• It is well known the idea of civilization started in ancient Syria as the Mesopotamian civilisation and is also known as the cradle of civilisation.
  • Umayyad Mosque, located in Damascus, is the fourth holist place in the world. It also contains the mausoleum for the tomb of King Saladin, along with a Shrine of John the Baptist.

EFFECTS FROM THE WAR

After some Shish Tewook at La Grotta we then took a walk to the Gap of Malula. It was here, and right beside the restaurant actually that I noticed the first effects of the civil war. Something strange about eating your Tewook while looking at a building and childrens playpark riddled with bullets. As we walked towards the entry of the gap, we could see heaps of potholes. But naturally they were the effects of explosive fire; mortar rounds, missiles or RPGs, crazy!

Driving into Syria

GAP OF MALULA

The gap of Malula was something special and very similar to Petra’s corridor in Jordan and Antelope Canyon in the U.S. The corridor was carved from century’s of water but more recently the installation of a pipe has allowed for locals and tourists to walk the path

Driving into Syria

SAINT TAKLA (THECLA)

It’s still only day one but I’m already beginning to become overwhelmed by the number of church’s and mosques and I know there are plenty more to come.

At the bottom of the gap, we arrived at the town of Malula and checked out the Monastry of Saint Takla.

Driving into Syria

SAINT TAKLA’S STORY

Takla was a young girl (18) from Qalamoun. Like many she was to be involved in an arranged marriage, setup by her father to a Pagan. But as Takla wanted to be a Christian she fled and word has it Roman soldiers chased her through the mountain ranges all the way to Malula. Here she encountered a problem, the path was blocked by a huge rock face and so she knelt down to pray.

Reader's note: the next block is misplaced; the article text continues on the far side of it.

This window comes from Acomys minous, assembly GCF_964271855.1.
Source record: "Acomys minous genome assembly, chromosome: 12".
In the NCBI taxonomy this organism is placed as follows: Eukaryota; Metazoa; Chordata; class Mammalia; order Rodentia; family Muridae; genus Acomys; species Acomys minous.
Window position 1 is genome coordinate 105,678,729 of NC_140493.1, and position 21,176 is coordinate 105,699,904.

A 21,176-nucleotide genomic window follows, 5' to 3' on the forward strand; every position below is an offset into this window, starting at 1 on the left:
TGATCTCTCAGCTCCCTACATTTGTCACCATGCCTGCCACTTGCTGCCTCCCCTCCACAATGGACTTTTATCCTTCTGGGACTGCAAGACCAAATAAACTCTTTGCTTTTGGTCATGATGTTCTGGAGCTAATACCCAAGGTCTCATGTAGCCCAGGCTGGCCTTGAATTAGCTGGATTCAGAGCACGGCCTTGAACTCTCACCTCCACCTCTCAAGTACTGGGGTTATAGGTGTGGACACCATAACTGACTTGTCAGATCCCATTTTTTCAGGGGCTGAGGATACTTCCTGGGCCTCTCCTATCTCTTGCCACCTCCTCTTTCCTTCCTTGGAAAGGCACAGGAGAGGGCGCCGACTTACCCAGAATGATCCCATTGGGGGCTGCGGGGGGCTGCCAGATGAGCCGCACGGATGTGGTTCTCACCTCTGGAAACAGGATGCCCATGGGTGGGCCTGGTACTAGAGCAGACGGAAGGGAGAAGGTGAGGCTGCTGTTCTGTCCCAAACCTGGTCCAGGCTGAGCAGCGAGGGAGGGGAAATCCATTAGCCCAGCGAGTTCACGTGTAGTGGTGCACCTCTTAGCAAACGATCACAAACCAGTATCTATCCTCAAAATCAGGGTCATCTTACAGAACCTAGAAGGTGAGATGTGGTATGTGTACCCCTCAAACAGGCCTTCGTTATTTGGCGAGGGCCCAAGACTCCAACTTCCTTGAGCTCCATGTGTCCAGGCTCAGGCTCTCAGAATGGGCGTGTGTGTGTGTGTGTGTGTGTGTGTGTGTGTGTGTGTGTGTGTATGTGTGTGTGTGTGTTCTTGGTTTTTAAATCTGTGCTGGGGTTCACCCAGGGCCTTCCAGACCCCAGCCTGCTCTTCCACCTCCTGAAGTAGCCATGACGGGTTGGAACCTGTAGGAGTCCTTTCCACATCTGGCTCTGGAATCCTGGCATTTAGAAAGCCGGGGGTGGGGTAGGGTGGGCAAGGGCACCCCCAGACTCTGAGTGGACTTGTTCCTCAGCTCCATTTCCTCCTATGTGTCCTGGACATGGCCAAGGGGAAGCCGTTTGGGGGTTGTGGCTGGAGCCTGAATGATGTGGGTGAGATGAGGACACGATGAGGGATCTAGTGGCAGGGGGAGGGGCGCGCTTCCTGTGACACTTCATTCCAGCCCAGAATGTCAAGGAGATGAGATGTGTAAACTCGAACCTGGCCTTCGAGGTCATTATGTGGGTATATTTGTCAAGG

Like a miracle (obviously) the rock parted ways (creating the gap of Malula) and she avoided capture and death and continued her journey. She then spent the rest of her days in the grotto preaching Christian faith and healing the sick from the natural spring she dug into. At the tender age of 90, she passed and was buried in the same grotto. There is an interested apricot tree which goes through this same building. Make of that what you wish!

  ABOUT THE COUNTRY:
  • Language – Arabic
  • Hello – “As-Salam Alaykom”
  • How to cheers – “Fe Sahatek”
  • Popular beverage – Arak
  • Popular Sport – Football
  • Staple diet – Pita bread

CHURCH OF SAINT TAKLA

Just below the tomb is the Church of Saint Takla, another victim of the civil war but also restored. It seems the effort and attention are always on the religious monuments here, other things might be light years behind the rest of the world but never will a church be in a state of disrepair for too long!

Driving into Syria

AL MASHTAYAH

Our last stop today is the town of Al Mashtayah to rest the head at Al Wadi hotel before visiting Krak des Chevaliers in the morning, another of Syria’s highlights. It will be doing well to beat todays!

Driving into Syria

FINAL THOUGHTS

I’m getting an absolute education here 😬

NEXT UP

Time to visit Krak des Chevaliers and a night by the Mediterranean Sea!! Click to read.

SAFE TRAVELS, DS x
152/229

This post is part of The Syrian Series, for the entire series click here or for episode 1, click here.
To watch the video of my trip, head to my highlights on my Instagram.

Question Time

  • Are you religious?
  • Do think religion is overall good or bad?

Let me know in the comments below . . .

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ON MY WAY TO SYRIA
WHATS THE KRAK IN SYRIA